Ancient porcelain gives insight into Song Dynasty lifestyle

Wu Huixin
Items on display at the Southern Song Dynasty Guan Kiln Museum reflect the ancient Hangzhou people's lifestyle and aesthetics, giving visitors an idea of how ancient people lived.
Wu Huixin

Editor's Note

The Song Dynasty (960-1279) is divided into two distinct periods, Northern and Southern. During the Northern Song (960-1127), the royal court built its capital in present-day Kaifeng City, Henan Province. It then retreated to the south of the Yangtze River and established the Southern Song (1127-1279), founding its capital at modern-day Hangzhou City, Zhejiang Province.

The Zhejiang government initiated the Song Dynasty Cultural Legacy Project in August 2021, aiming to build Song culture as a paramount icon of Zhejiang Province, featuring Zhejiang elements and distinguishing it from other dynasties by its booming economy and invigorated art.

Hangzhou is to host a series of Southern Song-themed activities and exhibitions to help residents explore citywide cultural heritage and popularize historic knowledge among young generations.

Ancient porcelain gives insight into Song Dynasty lifestyle

A large censer on display at the exhibition.

Qingbai porcelain, literally green and white ceramics, fuse the characteristics of celadon in southern China and white porcelain in northern China and have been compared to jade because of the similar texture and finish.

The muted shades and quiet simplicity made it popular in the Song Dynasty (960-1279) and an exhibition of 165 pieces of Qingbai porcelain and fragments is at the Southern Song Dynasty Guan Kiln Museum until July 14.

The Song Dynasty is believed to be the prime time for Chinese porcelain with a myriad of varieties born during that era.

Qingbai porcelain was developed in what is now Jingdezhen in Jiangxi Province. Dating back a thousand years, vessels with a greenish-white glaze were produced by lucky accident and then began to be fired in large quantities, finding favor by virtue of its simplicity.

When the Southern Song Dynasty (1127-1279) made Hangzhou the capital, it became a new market because of its prosperity and booming commerce. The exhibition organizers use archives and pieces unearthed from Hangzhou to testify to the popularity of Qingbai porcelain in the ancient capital.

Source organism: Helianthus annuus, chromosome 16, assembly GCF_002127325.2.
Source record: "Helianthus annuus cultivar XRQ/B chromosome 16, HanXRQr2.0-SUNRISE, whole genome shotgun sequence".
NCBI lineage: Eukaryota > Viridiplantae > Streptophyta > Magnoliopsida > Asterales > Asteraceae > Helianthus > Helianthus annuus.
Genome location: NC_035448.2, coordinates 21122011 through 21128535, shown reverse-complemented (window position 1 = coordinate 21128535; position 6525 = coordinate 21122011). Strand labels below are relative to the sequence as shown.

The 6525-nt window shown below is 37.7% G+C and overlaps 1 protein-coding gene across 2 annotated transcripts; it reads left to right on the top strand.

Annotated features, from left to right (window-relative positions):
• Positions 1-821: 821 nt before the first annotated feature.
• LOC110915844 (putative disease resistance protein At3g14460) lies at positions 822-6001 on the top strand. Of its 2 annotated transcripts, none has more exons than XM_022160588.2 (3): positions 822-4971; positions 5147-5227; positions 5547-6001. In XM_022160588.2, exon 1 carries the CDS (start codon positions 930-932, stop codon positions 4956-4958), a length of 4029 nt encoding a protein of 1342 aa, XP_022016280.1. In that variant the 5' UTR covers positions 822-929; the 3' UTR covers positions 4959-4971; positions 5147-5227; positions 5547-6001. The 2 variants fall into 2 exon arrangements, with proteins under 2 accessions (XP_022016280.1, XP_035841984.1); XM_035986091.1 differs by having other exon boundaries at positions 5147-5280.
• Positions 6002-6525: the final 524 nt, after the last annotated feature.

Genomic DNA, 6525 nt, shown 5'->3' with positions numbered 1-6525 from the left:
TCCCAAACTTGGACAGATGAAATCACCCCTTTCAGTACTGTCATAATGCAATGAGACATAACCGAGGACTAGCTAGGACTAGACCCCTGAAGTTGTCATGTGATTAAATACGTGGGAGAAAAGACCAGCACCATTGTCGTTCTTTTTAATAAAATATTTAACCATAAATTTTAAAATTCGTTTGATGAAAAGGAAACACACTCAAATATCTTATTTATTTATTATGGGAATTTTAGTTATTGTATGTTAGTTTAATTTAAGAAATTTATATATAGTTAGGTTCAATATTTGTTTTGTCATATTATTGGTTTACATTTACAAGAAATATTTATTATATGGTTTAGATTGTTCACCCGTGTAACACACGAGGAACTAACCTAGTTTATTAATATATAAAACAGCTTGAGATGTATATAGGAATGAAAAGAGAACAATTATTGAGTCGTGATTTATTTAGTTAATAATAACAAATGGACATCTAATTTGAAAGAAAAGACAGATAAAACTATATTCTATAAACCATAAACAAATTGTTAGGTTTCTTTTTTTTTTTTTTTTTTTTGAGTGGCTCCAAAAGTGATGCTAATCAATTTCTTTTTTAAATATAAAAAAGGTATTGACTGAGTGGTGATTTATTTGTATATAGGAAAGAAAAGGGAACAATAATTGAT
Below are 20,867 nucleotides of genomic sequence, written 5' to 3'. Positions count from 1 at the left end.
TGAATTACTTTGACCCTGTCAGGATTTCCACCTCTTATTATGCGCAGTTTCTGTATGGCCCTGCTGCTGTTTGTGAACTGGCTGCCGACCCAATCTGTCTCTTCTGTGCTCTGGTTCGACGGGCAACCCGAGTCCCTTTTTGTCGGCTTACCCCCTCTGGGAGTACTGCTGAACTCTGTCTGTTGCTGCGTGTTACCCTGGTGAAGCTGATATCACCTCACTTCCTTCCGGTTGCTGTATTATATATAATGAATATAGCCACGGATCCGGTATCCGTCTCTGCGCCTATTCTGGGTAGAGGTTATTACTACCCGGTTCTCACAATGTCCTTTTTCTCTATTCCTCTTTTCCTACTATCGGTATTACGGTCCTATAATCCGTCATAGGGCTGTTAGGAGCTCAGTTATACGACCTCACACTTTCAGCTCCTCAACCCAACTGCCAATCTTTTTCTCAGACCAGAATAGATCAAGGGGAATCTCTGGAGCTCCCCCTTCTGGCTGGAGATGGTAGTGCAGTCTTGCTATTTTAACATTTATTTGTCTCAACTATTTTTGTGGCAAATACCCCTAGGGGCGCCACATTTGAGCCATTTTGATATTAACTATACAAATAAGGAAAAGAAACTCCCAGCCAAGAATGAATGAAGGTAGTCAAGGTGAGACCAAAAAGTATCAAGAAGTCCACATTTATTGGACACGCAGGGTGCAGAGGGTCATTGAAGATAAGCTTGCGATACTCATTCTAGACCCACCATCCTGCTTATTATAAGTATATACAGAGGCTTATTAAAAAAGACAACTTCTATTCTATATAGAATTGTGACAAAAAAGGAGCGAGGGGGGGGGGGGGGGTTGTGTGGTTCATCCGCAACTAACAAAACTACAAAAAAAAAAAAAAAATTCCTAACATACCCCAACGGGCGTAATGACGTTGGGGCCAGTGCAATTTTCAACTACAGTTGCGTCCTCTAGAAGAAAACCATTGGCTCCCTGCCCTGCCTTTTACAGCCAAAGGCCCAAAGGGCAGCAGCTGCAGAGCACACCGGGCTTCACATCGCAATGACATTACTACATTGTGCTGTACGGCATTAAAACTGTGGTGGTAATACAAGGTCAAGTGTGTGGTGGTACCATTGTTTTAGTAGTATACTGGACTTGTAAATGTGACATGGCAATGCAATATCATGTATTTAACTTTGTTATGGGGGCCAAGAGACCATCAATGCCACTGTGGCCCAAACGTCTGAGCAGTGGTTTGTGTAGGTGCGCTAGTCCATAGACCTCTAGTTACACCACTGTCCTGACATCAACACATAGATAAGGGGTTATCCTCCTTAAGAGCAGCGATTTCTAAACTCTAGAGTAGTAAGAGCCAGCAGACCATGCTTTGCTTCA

Organizers categorized the exhibits into four sections, which correspond to the Song Dynasty's four popular pastimes, namely tea drinking, flower arranging, burning incense and paintings.

The displayed containers and vases reflected the ancient Hangzhou people's lifestyle and aesthetics. The exhibits give visitors an idea of how ancient people lived, created, and sought poetic meaning from utensils.

For instance, incense burning has long been thought to be beneficial in creating a tranquil environment and refreshing the mind. The practice reached its apex during the Song Dynasty, when it became a way of life for the literati. They lit incense while reading, playing music, and writing calligraphy.

Ancient porcelain gives insight into Song Dynasty lifestyle

Fragments of mythical creatures unearthed.

Mythical creatures have always appeared on Qingbai censers as a symbol of protection, which could be verified by the suanni-shaped censers at the exhibition. Suanni is a lion-like monster and one of the dragon's sons. It is seen on censers since it likes the smoke.

Burning incense is also a Buddhist ritual and is used as a way to connect with Buddha. Believers often pray in front of Buddha statues as incense burns. The censers unearthed from temples were used for such purposes.

Censers used by imperial courts were larger than others. They featured three to six legs and were gilded with floral patterns. The exhibition shows a simple piece, which has an elegance and a sense of pureness that is different from metallic censers that tend to be more aristocratic.

During that dynasty, craftspeople fired daily-use vessels and containers for flowers because scholars and literatis practiced flower arranging and bonsai planting. Several classic designs were created by ancient artists and have persisted in art for centuries.

In the Song Dynasty, people pioneered a new method of consuming tea known as diancha – the preparation of finely ground powder from processed green tea. The preparation and consumption of powdered tea complete with a series of performances, procedures and specific criteria for vessels. The exhibits are testimony.

Venue: Southern Song Dynasty Guan Kiln Museum

Address: 60 Nanfu Rd

Date: Through July 14, closed on Tuesdays

Admission: Free

Ancient porcelain gives insight into Song Dynasty lifestyle

A simple container.

Ancient porcelain gives insight into Song Dynasty lifestyle

A range of ancient drinking vessels.

Special Reports